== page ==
DEVELOPING SALES in a new market, in a new job, in a new career path, or with a new business can be a daunting task.  Too often, the process seems to be one requiring more effort and luck than you believe possible.  Exceptional sales people seem to glide through this initial phase achieving successful results in record time.  The average sales person, however, struggles with attaining these types of results in a reasonable timeframe.  The good news is that there exists a key to unlock this problem.
The key is to put this sales development process into perspective by considering the “law of large numbers” theory.  This means that for any sales program to succeed, you need to contact or reach enough people or businesses in order to achieve enough responses of interest, in order to schedule enough follow up meetings, in order to complete enough sales, in order to achieve the results needed.  The model looks like an upside-down triangle and can be simplified by stating that, hypothetically, it takes five hundred contacts to yield twenty responses that will result in two to three completed sales.  Depending on the experience and skill of the sales person or the customers’ appeal of a business, the actual numbers in the sequence may vary considerably. 
Where this becomes more complex is when you reconcile that the exceptional sales person will achieve results with fewer contacts, a higher ratio of responses, and convert more meetings into actual sales.  The average sales person may need to overload the effort in any or all of the steps to achieve the same sales results.  Like most other endeavors, however, practice makes perfect. 
Someone who has not spent much time in the current business or as a sales person may need to reach twice as many contacts to yield twenty responses.  In addition, that sales person may need to develop twice as many responses to achieve the two to three completed sales.  Think of loading the envelope as the reference to the amount of contacts you need to make before the envelope bursts and begins yielding sales results.  For some, the envelope needs very few and others, it seems to stretch forever before it finally bursts yielding results.  It is simply a matter of how many times the process needs to be repeated before the sales skills (or market penetration) reach a level that yield results.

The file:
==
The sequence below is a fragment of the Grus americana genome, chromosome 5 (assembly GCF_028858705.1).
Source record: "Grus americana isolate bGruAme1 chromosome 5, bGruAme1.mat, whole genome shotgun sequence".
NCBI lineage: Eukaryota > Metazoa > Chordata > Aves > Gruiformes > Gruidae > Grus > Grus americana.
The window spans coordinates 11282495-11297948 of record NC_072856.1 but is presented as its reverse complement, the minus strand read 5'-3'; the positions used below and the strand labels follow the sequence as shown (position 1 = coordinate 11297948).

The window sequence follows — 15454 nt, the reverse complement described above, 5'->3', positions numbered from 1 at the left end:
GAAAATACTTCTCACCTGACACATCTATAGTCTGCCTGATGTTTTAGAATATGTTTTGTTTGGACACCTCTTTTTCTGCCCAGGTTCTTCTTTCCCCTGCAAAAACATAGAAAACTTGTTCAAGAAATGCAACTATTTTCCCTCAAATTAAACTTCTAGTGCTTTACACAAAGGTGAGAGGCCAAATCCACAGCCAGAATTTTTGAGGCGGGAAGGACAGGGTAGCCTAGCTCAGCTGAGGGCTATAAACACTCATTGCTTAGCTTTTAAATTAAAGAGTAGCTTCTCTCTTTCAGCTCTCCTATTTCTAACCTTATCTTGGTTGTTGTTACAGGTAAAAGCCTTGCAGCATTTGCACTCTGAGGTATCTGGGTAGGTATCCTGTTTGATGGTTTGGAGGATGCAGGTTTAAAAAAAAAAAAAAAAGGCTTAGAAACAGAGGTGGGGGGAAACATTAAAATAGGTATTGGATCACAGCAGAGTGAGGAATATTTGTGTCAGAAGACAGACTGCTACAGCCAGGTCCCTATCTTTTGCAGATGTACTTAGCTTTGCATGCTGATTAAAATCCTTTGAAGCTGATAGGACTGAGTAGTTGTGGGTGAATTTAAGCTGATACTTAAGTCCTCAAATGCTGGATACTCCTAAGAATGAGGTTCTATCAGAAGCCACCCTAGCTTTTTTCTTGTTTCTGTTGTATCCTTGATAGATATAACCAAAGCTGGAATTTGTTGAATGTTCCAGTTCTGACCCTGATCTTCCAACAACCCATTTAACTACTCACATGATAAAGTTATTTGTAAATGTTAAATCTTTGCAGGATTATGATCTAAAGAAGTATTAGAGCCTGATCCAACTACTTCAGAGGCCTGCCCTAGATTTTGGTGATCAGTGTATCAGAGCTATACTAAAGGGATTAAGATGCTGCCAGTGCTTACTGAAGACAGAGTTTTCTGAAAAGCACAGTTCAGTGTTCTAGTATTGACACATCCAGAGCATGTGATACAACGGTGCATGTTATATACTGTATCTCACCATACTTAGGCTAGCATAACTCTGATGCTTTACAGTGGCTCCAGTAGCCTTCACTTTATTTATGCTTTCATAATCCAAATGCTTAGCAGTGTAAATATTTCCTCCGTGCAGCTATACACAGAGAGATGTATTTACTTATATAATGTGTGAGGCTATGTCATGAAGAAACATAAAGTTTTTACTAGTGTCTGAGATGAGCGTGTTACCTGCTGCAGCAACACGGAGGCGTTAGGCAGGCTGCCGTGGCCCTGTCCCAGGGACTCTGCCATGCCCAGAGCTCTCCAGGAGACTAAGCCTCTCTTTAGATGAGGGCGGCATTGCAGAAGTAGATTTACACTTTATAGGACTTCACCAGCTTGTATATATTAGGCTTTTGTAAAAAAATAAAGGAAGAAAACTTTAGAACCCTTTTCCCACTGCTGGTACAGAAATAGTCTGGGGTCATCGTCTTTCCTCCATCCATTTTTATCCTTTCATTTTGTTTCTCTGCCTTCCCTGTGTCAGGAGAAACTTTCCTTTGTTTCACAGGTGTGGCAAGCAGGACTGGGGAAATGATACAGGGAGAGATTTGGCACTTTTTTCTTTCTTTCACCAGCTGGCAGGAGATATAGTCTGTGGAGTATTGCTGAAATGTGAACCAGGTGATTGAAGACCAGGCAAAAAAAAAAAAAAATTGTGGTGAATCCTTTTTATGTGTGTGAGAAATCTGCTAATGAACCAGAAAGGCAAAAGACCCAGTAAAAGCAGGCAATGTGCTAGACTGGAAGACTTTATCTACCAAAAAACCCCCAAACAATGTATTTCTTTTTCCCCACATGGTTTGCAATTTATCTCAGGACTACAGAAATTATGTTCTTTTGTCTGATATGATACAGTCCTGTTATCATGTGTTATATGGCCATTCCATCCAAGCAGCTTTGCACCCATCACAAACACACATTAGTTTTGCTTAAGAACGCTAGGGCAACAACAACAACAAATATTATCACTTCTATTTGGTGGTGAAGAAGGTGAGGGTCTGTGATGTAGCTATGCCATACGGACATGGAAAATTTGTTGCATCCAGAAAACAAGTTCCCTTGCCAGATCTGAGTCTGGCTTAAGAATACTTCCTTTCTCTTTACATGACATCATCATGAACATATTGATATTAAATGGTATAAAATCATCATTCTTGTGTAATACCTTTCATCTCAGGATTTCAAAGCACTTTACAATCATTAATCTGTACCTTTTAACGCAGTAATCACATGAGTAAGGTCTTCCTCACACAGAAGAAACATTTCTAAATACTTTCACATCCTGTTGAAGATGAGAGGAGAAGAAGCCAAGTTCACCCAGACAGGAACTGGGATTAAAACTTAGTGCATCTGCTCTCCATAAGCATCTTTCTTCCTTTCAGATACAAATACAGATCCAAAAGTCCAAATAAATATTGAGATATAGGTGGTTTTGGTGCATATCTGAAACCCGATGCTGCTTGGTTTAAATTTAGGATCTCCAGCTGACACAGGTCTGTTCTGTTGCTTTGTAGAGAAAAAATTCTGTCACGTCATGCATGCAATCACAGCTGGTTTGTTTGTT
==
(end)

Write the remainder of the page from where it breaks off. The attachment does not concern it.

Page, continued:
The “law of large numbers” is simply a reference to the fact that achieving a targeted sales result requires that enough effort be spent at each step that leads up to a sale to achieve the outcome desired.  From experience, sales people learn the ratio of how many it takes to achieve the results of each successive layer of the process that will reach the sales target.  For example, assuming your sales target is two to three units of whatever you’re selling, it may take five thousand mail pieces to develop two hundred responses to yield twenty sales meetings that yield the two to three sales targets.  In other cases, it may be a hundred thousand email blasts to develop fifteen thousand that open the message and three hundred that respond favorably.  The point is to become familiar with the ratio of the number that impacts in each step of the process as it relates to your personal sales skill level and/or the competitive appeal of your business, so you can plan an effective sales program using the “law of large numbers” to establish predictable sales results on a consistent basis.  A good rule to walk away with is that, all other variables being equal, the more people you reach, the more products you will sell.